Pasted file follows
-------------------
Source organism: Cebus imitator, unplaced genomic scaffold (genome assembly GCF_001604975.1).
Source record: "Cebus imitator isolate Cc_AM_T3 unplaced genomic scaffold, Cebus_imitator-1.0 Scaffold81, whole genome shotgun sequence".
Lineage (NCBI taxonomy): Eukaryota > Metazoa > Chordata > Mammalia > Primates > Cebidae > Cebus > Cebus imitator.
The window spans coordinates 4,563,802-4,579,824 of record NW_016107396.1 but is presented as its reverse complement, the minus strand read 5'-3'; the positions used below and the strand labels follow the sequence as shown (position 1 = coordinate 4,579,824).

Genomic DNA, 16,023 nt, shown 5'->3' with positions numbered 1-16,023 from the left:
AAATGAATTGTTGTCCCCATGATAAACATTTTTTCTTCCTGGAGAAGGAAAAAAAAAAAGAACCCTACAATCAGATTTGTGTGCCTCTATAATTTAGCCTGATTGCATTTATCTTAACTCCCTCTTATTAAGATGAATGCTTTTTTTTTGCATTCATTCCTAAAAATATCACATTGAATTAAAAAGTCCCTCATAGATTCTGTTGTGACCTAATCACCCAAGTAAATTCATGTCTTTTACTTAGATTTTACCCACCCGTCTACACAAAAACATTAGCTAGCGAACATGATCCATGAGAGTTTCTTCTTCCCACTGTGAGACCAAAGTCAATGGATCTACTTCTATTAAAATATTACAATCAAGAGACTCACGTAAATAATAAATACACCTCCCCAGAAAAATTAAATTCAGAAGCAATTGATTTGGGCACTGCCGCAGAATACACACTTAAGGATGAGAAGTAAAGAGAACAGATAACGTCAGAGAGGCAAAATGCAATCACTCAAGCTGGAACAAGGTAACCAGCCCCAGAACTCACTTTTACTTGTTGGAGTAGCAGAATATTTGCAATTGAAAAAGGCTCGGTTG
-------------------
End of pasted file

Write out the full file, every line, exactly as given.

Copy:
Source organism: Cebus imitator, unplaced genomic scaffold (genome assembly GCF_001604975.1).
Source record: "Cebus imitator isolate Cc_AM_T3 unplaced genomic scaffold, Cebus_imitator-1.0 Scaffold81, whole genome shotgun sequence".
Lineage (NCBI taxonomy): Eukaryota > Metazoa > Chordata > Mammalia > Primates > Cebidae > Cebus > Cebus imitator.
The window spans coordinates 4,563,802-4,579,824 of record NW_016107396.1 but is presented as its reverse complement, the minus strand read 5'-3'; the positions used below and the strand labels follow the sequence as shown (position 1 = coordinate 4,579,824).

Genomic DNA, 16,023 nt, shown 5'->3' with positions numbered 1-16,023 from the left:
AAATGAATTGTTGTCCCCATGATAAACATTTTTTCTTCCTGGAGAAGGAAAAAAAAAAAGAACCCTACAATCAGATTTGTGTGCCTCTATAATTTAGCCTGATTGCATTTATCTTAACTCCCTCTTATTAAGATGAATGCTTTTTTTTTGCATTCATTCCTAAAAATATCACATTGAATTAAAAAGTCCCTCATAGATTCTGTTGTGACCTAATCACCCAAGTAAATTCATGTCTTTTACTTAGATTTTACCCACCCGTCTACACAAAAACATTAGCTAGCGAACATGATCCATGAGAGTTTCTTCTTCCCACTGTGAGACCAAAGTCAATGGATCTACTTCTATTAAAATATTACAATCAAGAGACTCACGTAAATAATAAATACACCTCCCCAGAAAAATTAAATTCAGAAGCAATTGATTTGGGCACTGCCGCAGAATACACACTTAAGGATGAGAAGTAAAGAGAACAGATAACGTCAGAGAGGCAAAATGCAATCACTCAAGCTGGAACAAGGTAACCAGCCCCAGAACTCACTTTTACTTGTTGGAGTAGCAGAATATTTGCAATTGAAAAAGGCTCGGTTG